The Israeli mining billionaire Dan Gertler was mired in controversy yet again last night for his dealings in one of the world's most corrupt countries - Congo.
A close friend of the country's President, Joseph Kabila, Mr Gertler's dealings with the government have created many a furore - particularly when it comes to buying state-owned mining assets in less-then-transparent circumstances. Allegations are rife that he has been allowed to buy assets in the Congo on the cheap, with Kofi Annan's Africa Progress Panel claiming he was sold two state mining assets for $600m (£370.6m) less than they were worth - claims he subsequently denied. The International Monetary Fund last year cancelled a $532m loan accord with the Congo government in punishment for the lack of transparency on a previous Gertler deal.
Those purchases were all made by Mr Gertler from the state mining company Gecamines. Now, lo and behold, another Gertler takeover from the same organisation is running into controversy - this time in a row that risks leaving London-listed mininggiant Glencore open for question.
Gecamines is a minority partner with Glencore in a mining business worth $5.2bn called the Kamoto Copper Co. Gecamines is selling its 20 per cent stake in what it described yesterday in a press release as a "competitive bidding process". However, despite all this "competition", according to a Bloomberg report citing three sources, the only bidder to submit a final offer is Dan Gertler. The rumour mill suggests he is bidding $250m-$300m for an asset fairly valued at $400m-$500m. Those figures could prove wide of the mark in such an opaque auction, of course.
Perhaps, like Mr Gertler's London spokesman, you find none of this peculiar.
But what about this? Now, it has been alleged that the country's Ministry of Mines has not even been informed by Gecamines of the possible Gertler deal. This in a country supposedly trying to improve the transparency of its state asset sales. Global Witness says this risks Gecamines becoming "a financial black hole at the heart of the Congolese mining sector".
Glencore takes the view that the sale of a stake by a minority shareholder is nothing to do with them. Technically, this is true, but it seems to me that the see no evil, hear no evil, speak no evil stance does not sit easily with Glencore's stated intention of being a beacon of Western good governance in the region.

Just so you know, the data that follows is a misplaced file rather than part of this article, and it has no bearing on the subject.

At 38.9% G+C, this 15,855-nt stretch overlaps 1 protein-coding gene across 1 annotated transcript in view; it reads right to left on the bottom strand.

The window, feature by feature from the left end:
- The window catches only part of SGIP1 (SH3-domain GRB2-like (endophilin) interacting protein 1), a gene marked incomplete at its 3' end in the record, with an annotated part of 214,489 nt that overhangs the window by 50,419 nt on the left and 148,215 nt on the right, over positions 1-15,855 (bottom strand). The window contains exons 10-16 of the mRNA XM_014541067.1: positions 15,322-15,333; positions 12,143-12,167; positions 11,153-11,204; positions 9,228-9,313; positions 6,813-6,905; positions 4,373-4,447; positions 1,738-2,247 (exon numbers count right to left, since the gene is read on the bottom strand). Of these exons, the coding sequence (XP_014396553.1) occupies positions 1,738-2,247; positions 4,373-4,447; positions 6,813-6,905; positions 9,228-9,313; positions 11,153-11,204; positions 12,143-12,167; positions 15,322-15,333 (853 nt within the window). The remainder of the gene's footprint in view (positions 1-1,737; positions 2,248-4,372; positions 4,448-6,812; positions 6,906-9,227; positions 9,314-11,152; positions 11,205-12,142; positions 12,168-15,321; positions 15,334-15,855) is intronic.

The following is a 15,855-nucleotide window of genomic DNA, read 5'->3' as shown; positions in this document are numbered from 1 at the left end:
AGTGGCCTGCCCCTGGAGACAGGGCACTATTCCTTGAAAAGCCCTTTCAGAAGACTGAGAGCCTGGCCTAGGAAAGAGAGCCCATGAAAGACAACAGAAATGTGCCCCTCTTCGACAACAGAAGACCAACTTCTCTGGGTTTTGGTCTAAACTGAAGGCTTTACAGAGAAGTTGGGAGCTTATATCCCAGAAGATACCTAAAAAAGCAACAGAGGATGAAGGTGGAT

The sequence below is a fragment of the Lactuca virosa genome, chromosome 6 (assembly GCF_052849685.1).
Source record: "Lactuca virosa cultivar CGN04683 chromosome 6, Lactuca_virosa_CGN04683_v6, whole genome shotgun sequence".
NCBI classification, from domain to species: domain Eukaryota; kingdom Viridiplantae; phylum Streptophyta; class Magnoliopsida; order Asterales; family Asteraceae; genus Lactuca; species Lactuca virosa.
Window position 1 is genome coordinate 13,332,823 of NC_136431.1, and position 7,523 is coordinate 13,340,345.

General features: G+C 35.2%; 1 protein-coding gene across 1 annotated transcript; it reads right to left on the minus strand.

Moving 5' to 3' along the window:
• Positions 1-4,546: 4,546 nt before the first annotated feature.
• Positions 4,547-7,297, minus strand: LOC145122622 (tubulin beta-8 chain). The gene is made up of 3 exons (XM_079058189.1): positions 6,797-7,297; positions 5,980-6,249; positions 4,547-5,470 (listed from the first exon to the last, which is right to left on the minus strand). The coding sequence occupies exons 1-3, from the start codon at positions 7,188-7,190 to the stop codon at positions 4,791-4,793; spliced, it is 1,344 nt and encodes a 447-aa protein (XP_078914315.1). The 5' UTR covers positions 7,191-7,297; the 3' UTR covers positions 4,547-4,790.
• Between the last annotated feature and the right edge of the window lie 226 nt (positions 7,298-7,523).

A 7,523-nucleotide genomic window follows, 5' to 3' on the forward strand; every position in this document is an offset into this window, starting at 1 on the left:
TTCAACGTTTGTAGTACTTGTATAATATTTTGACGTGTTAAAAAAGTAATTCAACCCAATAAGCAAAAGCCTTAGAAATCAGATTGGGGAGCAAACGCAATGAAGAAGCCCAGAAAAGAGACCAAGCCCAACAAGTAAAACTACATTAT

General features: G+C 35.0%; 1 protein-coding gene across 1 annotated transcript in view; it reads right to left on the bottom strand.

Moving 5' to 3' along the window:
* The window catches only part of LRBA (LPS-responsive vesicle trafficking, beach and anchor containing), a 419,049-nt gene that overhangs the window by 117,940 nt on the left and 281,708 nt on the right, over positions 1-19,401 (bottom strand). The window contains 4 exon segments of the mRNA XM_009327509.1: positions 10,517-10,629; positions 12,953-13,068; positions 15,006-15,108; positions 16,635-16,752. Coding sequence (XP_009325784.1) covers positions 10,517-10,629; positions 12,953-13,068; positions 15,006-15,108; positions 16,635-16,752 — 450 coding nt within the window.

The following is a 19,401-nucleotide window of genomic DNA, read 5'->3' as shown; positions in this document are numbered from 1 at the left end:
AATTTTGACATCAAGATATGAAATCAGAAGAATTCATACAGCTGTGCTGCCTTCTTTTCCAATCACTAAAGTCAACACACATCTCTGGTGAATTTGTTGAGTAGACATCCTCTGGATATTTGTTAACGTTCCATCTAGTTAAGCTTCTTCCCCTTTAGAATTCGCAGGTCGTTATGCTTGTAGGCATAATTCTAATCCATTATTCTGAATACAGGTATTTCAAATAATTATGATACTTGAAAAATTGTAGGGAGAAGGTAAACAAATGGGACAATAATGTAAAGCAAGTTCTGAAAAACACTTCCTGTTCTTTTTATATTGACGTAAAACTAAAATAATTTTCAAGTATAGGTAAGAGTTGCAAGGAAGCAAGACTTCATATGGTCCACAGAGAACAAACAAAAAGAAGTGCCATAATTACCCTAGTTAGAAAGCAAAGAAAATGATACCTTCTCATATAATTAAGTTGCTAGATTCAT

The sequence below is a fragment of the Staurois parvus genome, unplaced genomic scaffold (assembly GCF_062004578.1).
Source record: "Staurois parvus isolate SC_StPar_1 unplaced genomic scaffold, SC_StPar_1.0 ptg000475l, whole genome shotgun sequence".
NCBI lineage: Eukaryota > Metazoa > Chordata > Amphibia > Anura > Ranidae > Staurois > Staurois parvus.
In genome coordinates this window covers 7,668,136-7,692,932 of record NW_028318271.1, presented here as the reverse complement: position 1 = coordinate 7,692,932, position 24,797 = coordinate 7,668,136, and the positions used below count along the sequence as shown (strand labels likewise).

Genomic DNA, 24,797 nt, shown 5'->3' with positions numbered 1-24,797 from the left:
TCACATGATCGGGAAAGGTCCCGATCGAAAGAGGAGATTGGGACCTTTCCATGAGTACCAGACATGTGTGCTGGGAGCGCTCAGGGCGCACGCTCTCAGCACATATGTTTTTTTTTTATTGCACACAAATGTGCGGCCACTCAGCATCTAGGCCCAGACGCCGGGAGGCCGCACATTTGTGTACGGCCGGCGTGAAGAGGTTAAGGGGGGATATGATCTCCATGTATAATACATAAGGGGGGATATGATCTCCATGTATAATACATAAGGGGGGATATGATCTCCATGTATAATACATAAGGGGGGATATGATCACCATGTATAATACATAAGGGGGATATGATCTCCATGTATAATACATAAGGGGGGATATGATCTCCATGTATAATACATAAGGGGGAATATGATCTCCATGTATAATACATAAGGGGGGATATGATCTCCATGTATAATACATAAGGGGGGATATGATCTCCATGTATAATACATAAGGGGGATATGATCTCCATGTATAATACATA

As the majority shareholder and controller of Kamoto, as well as one of the Congo's biggest investors, Glencore should be exerting more pressure behind the scenes to get these state asset sales more transparent.
Norwegian fund going green on investments
Sovereign wealth funds aren't all about Arab oil sheikhs buying up gold-plated Belgravia apartment blocks. One of the biggest in the world, with assets of $750bn dollars belongs to our neighbours across the North Sea - Norway.
Formed in 1990, the Norwegian fund has built itself up steadily by levying taxes on the country's oil and gas industry, ploughing the cash into big companies' shares across the world. So big has the fund become that it's now said that one in every $80 invested in global share prices is owned by Norway. As such, it's a powerful player that can move markets with little effort.
So it was with some anxiety this week that big companies with dubious records responded to news that a new government being formed in Oslo was mulling a shake up of the fund's investment portfolio. Largely, this review is due to the sluggish returns the fund's been making of late, but primarily it's reviewing the environmental and human rights ethics of its investee companies.
High on the list of companies named and shamed as possibly for the chop was our very own Royal Dutch Shell, as well as Italian oil company ENI. A bunch of Malaysian, Peruvian, Chinese and Indian mining, timber and chemical firms were also called into question.
The company was not auspicious for Shell, which was in the firing line due to its well-documented environmental disaster zone in the Nigerian Delta region. India's Zuari Agro Chemicals was cited due to concerns that it uses child labour, while timber and palm plantations giants WTK Holdings Berhad and Ta Ann, as well as Zijin Mining and Peru's Volcan Cia Minera were accused of posing severe risks to the environment.
In the end, Shell and ENI were spared the chop, to howls of indignation by eco NGOs.
But the green lobby may not be howling for long. Norway is now looking at bunging far more cash into renewable energy in developing countries from its sovereign wealth. That's got a nice circularity about it - money made from oil going into environmental energy projects.
Perhaps the most surprising aspect of this apparent shift in thinking in Norway is that it hails from a new right-leaning coalition currently being formed by Erna Solberg, to replace the outgoing centre-left administration.
Imagine that - a conservative administration putting the environment first.
Billy Index reveals true state of global economy
Forget all those tedious economic stats put out by the likes of the OECD and the Office for National Statistics.
My vote for the year's most relevant stat is Bloomberg's Billy Index.
Based on the catalogue prices for 2014 versus 2013, this takes the world's economic temperature by gauging how much Ikea charges its customers around the world for its Billy bookshelves. At 34 years old, the Billy is fast approaching middle age, yet the planet's cash-strapped bibliophiles still buy 3 million of them a year.
But they only pay what they can afford: hence, the higher the price, the healthier the economy.
As with all statistics the data should be handled with care. Other factors such as currency swings, competition and logistics can skew the findings.Reuse content